Forward leaning marketers and designers continue to find new ways (and embrace new technologies) to enhance user experience. Here are three big UX trends to watch this year (and beyond):

Chatbots and Voice Commands


Recent advances in smart technology, coupled with enhanced design, have increased the popularity of chatbots and voice commands—hence the emergence of virtual assistants like Siri and Cortana, and the widespread adoption of home interface products like Amazon Alexa. That same technology and design smarts is making its way into an increasing number of business applications. This doesn’t signal the end of the graphical user interface, but increasingly businesses will embrace these conversational interfaces, and designers will compete to create their most effective use.

Virtual and Augmented Reality Experiences

VR is Real

In July 2016, consumers got their first look at Pokemon GO. There have been Augmented Reality (AR) apps and experienced before, but none of them quite entered the zeitgeist like a game where people walk down the street to capture adorable monsters. At the same time, Virtual Reality (something we really, really like) was gaining traction in industries like tourism, building, education and gaming. Once again, driving the increased popular of VR and AR was technology, in this case, improvements in supporting devices like headsets and enhancements in mobile technology.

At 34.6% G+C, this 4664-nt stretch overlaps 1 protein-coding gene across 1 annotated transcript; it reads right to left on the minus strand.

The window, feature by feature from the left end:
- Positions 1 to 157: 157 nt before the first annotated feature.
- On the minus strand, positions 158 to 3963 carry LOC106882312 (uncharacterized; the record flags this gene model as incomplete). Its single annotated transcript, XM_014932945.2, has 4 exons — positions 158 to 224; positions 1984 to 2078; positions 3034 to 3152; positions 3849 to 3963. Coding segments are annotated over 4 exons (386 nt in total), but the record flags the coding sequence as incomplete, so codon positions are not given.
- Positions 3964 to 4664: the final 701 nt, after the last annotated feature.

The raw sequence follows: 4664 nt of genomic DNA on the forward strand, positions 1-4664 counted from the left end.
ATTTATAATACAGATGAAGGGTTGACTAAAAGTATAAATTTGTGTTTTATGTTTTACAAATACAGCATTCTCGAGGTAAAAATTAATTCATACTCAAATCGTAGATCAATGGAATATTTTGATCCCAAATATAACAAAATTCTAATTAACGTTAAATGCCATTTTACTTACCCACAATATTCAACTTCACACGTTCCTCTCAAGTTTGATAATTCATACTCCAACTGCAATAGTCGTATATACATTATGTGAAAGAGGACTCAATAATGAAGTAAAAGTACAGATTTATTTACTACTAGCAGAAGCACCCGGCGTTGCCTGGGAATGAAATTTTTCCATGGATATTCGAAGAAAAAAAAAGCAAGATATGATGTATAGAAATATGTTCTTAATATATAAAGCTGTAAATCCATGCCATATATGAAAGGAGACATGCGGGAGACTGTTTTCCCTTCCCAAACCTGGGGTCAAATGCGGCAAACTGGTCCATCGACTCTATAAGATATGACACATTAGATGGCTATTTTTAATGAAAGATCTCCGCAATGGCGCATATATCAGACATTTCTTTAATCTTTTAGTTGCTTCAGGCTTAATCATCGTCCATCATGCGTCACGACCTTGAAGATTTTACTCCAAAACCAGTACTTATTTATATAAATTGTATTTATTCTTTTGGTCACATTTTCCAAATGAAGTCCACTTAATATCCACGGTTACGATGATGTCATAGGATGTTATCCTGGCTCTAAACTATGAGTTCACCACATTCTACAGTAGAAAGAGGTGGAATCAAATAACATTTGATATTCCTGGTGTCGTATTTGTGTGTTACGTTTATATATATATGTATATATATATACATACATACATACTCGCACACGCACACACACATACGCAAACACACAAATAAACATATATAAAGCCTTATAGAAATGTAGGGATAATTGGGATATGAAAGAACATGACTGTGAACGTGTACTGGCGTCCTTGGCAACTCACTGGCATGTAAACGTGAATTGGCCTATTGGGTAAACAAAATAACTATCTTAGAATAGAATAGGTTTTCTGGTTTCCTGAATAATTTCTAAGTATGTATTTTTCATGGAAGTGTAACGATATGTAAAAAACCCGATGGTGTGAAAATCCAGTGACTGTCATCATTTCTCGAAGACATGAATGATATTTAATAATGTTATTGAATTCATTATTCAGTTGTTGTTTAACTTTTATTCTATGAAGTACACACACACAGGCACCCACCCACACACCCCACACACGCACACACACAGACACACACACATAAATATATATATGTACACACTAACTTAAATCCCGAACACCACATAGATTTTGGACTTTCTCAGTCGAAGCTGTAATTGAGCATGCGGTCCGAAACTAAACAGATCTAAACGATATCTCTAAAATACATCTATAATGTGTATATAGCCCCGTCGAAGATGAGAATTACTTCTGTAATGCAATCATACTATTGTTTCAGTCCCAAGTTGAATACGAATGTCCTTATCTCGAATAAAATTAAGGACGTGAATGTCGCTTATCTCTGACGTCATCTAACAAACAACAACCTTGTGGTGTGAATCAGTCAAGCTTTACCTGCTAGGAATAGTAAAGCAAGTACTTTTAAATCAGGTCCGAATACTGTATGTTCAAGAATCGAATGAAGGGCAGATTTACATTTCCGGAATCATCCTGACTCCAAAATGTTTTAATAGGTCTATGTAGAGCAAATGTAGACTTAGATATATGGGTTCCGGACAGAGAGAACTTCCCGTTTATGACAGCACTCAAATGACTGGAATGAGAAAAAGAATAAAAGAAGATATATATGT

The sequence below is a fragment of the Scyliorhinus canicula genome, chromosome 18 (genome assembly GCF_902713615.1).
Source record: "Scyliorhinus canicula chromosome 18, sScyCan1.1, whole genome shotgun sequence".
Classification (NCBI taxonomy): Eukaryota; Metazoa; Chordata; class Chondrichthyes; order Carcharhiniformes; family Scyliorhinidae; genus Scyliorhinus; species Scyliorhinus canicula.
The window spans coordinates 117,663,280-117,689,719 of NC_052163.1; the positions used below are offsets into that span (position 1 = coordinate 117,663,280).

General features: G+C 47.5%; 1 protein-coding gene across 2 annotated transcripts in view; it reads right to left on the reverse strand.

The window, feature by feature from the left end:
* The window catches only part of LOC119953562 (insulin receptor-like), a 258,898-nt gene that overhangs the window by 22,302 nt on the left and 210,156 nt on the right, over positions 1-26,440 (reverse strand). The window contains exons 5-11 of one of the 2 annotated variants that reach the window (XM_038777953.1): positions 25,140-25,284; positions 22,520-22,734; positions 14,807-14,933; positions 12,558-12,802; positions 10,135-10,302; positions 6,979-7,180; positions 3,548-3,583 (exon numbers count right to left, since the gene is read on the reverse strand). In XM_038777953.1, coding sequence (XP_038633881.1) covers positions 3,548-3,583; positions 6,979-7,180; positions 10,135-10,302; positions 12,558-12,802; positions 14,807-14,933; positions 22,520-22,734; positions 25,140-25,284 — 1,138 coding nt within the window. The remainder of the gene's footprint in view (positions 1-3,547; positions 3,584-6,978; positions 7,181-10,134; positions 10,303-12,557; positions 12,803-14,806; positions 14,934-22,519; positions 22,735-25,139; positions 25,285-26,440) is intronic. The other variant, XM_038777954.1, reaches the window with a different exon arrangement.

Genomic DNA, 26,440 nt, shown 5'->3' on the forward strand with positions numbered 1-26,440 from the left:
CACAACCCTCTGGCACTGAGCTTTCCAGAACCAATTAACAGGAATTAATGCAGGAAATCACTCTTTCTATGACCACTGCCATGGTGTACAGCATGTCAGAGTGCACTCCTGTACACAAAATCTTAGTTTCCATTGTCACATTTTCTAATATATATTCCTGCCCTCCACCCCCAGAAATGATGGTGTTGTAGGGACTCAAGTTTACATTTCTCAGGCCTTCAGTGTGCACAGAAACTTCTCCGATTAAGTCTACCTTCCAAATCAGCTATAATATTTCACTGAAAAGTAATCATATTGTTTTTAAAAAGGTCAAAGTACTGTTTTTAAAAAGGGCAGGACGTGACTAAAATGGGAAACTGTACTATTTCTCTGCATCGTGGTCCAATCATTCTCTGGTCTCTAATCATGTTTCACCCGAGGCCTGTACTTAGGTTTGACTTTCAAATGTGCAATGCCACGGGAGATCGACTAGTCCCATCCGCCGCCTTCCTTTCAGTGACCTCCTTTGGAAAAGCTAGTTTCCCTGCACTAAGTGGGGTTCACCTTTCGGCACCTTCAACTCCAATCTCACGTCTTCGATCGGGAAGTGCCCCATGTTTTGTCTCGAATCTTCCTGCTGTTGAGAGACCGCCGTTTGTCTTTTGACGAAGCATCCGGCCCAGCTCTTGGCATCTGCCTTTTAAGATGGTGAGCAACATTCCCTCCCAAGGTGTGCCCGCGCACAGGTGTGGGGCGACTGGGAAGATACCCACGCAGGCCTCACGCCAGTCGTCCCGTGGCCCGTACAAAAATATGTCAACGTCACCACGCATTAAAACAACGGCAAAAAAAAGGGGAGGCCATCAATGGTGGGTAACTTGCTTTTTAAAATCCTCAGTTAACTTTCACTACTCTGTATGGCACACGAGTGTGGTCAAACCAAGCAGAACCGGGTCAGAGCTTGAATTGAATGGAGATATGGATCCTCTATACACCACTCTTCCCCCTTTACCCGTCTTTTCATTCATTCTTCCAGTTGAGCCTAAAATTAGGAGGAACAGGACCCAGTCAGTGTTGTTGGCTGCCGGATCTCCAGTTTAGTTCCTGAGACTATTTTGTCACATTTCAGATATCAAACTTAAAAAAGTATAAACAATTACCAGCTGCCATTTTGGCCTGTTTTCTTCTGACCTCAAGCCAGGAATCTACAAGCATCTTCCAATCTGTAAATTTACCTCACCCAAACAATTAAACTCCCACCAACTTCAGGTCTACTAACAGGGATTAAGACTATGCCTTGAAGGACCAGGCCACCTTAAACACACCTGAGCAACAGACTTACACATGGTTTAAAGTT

AR and VR are still in their early stages as regards user experience, but they did make significant advances in 2017. Expect to see designers finding new ways to engage users and improve usability with AR and VR over the next few years.

(Just a pro-tip, if you get into a convo about VR, make sure you’re actually talking about VR)

Pushing the Envelope on Personalization